A neighbor recently gave me a batch of Lebanese stuffed grape leaves that his wife just made with her mother and I thought, “Homemade stuffed grape leaves?! Lebanese? There’s more than one type of stuffed grape leaves?!” I asked the neighbor where they got grape leaves and they said at the local grocery store.

In my mind, stuffed grape leaves were something you get in a can/jar or at the olive bar and has that slightly sour taste with rice, mint and dill. Little did I know there are many different styles of stuffed grape leaves: Some with meat and rice, some just rice, varying spices, and varying cooking styles. I also found that you can even brine your own leaves if you have a grape vine.

Of the many recipes out there, I narrowed it down to trying two recipes: one Greek style recipe by Nancy Gaifyllia on The Spruce Eats and the other a Lebanese style recipe by Yumna on Feel Good Foodie.

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Both recipes have meat in them, a conscious decision when selecting the recipes because I had never eaten stuffed grape leaves with meat in it. I just assumed it was only rice because that was all I ever knew. Nancy’s Greek style recipe mixes raw ground beef with the sautéed onions, herbs, and rice whereas Yumna’s Lebanese style recipe cooks the meat first and then mixes it with the rice and spices. I’m not sure what the benefit of cooking the meat first is, because it made the stuffing much more crumbly and difficult to wrap. Besides, the meat gets cooked when steaming the stuffed grape leaves anyway so it seemed an unnecessary step.

After you wrap a few, it’s easy to get the hang of it. One thing that Yumna mentions in her recipe that Nancy doesn’t is to cut off the stem. This is a very important step. No one wants to eat a fibrous stem. It also makes wrapping easier because the rest of the leaf is soft and pliable.

Nancy’s recipe instructs to put “a pinch (up to a teaspoon)” of the filling on the leaf. I don’t know where this amount came from, but a teaspoon is definitely not enough. Maybe with the smallest of leaves it would be about a teaspoon. Some leaves can be quite large in which case you end up putting a heaping tablespoon of filling in there.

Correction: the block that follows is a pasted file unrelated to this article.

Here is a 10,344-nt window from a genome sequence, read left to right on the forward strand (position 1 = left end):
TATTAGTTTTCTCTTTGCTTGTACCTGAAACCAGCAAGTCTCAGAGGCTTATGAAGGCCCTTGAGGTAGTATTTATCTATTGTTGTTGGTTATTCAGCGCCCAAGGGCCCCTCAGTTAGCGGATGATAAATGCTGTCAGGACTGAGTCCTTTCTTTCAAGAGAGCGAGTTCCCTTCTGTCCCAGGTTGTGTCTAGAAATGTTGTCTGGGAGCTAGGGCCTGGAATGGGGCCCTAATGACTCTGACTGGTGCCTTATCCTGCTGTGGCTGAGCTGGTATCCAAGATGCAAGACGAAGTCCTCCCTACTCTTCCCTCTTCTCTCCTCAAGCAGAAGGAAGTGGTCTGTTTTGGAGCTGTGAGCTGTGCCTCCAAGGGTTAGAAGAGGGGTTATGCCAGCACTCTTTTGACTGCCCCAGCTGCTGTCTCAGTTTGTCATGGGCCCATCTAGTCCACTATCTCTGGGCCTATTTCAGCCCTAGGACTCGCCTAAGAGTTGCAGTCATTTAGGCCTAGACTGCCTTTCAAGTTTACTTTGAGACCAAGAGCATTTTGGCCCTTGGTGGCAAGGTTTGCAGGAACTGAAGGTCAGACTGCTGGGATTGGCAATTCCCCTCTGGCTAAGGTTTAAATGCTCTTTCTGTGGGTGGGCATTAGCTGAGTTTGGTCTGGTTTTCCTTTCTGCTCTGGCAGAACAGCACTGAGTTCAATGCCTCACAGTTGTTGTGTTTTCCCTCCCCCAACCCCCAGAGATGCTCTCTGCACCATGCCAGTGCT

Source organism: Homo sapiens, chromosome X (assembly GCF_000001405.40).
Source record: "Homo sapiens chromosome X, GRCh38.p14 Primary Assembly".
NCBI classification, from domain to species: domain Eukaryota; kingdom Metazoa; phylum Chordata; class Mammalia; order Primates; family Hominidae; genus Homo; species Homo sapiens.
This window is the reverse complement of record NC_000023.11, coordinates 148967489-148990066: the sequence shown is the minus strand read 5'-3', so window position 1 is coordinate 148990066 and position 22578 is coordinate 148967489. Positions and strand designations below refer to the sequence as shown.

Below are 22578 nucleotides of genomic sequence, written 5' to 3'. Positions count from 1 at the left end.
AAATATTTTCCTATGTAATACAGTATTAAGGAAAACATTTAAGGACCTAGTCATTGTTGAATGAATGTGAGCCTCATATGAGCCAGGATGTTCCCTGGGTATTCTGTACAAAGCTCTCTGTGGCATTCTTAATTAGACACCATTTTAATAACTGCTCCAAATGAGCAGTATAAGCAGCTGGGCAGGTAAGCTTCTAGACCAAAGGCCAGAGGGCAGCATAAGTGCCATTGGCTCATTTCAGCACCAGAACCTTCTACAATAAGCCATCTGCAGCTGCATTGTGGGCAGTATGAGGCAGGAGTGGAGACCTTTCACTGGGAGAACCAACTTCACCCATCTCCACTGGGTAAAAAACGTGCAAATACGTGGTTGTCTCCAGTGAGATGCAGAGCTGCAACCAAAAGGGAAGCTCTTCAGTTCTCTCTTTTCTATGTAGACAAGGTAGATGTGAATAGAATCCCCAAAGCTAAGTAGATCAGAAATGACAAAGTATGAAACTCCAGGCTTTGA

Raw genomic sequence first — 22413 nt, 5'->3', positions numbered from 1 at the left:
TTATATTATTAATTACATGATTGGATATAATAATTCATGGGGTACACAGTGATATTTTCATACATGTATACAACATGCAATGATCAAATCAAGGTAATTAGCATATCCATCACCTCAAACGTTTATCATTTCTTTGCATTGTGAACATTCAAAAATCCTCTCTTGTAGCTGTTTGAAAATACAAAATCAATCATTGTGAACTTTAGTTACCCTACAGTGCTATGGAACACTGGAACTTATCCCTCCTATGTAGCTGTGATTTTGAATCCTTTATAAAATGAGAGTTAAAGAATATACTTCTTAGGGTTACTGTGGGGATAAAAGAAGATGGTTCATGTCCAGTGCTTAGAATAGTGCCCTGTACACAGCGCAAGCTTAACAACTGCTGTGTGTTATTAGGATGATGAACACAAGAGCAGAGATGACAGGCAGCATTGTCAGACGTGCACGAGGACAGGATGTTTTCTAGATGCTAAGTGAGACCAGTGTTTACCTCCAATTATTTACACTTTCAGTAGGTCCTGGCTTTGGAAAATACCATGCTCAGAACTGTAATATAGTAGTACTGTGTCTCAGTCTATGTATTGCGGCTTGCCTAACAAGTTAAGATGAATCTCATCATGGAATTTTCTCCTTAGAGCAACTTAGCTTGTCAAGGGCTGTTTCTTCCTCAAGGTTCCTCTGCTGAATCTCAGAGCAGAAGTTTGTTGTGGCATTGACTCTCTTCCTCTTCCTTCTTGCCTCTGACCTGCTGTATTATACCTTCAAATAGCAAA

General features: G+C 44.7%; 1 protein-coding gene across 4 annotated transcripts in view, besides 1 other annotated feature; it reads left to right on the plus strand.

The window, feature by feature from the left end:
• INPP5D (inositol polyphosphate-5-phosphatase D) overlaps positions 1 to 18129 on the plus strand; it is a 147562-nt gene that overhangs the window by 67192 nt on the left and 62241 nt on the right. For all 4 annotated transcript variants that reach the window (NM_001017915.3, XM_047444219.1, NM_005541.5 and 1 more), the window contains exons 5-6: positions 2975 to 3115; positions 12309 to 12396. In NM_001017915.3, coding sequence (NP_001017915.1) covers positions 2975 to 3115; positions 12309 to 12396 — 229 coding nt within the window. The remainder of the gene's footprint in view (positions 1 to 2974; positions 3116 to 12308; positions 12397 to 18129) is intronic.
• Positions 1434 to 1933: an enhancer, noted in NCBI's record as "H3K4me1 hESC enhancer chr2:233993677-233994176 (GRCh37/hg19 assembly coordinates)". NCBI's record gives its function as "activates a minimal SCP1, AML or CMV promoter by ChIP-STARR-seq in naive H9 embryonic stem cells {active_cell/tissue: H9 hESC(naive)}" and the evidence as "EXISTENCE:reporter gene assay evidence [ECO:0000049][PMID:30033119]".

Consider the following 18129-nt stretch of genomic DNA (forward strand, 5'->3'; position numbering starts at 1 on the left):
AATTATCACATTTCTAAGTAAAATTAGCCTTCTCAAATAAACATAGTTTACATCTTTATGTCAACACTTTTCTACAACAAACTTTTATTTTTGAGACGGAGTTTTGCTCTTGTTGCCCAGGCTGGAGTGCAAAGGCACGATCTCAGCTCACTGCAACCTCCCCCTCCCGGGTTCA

A rather significant difference between the two recipes is the cooking method. Yumna uses sliced potatoes at the bottom to keep the grape leaves from burning or sticking to the bottom of the pot whereas Nancy’s recipe uses skewers. Nancy’s recipe has many photos, but there is no photo showing this step which I was the most confused about. An alternative she offers is to lay torn or unused grape leaves in the bottom. I didn’t have any skewers that fit the bottom of the pot (they were too long) so I made a cross with a pair of bamboo takeout chopsticks and laid some torn leaves on top of that. This method worked pretty well actually. The potato method works well too, but then you’re left with all these sliced potatoes. I didn’t want to waste the potatoes so I ended up frying them like scalloped potatoes.

It was unclear in Nancy’s recipe whether the lid goes back on after bringing to an initial boil and adding the lemon, so I actually cooked the grape leaves uncovered with just the plate (in my case a ceramic lid). The grape leaves came out quite nicely whereas for Yumna’s grape leaves I cooked them with the lid on and they exploded a little. I suspect it’s because I used a dutch oven and the heavy lid made it a little too hot and bubbly in there even at the lowest possible heat setting.

After all this hard work, was it worth it? I think so. The recipes were a good way to get started, but there are a few factors that made me not so enthusiastic about these particular recipes.

One, I’m not sure that the meat added anything. I think I actually prefer just the rice. Two, I’m not sure this is a follow-the-recipe-to-a-T kind of dish and can be adjusted to taste. I would definitely double the amount of dill and mint in Nancy’s recipe, and add onions to Yumna’s recipe.

I think the next time I try making stuffed grape leaves, I would sauté onions with rice, add salt, mix with tons of dill and mint, and cook with some broth or tomato or something.

Toss or keep the recipes: TOSS THEM!

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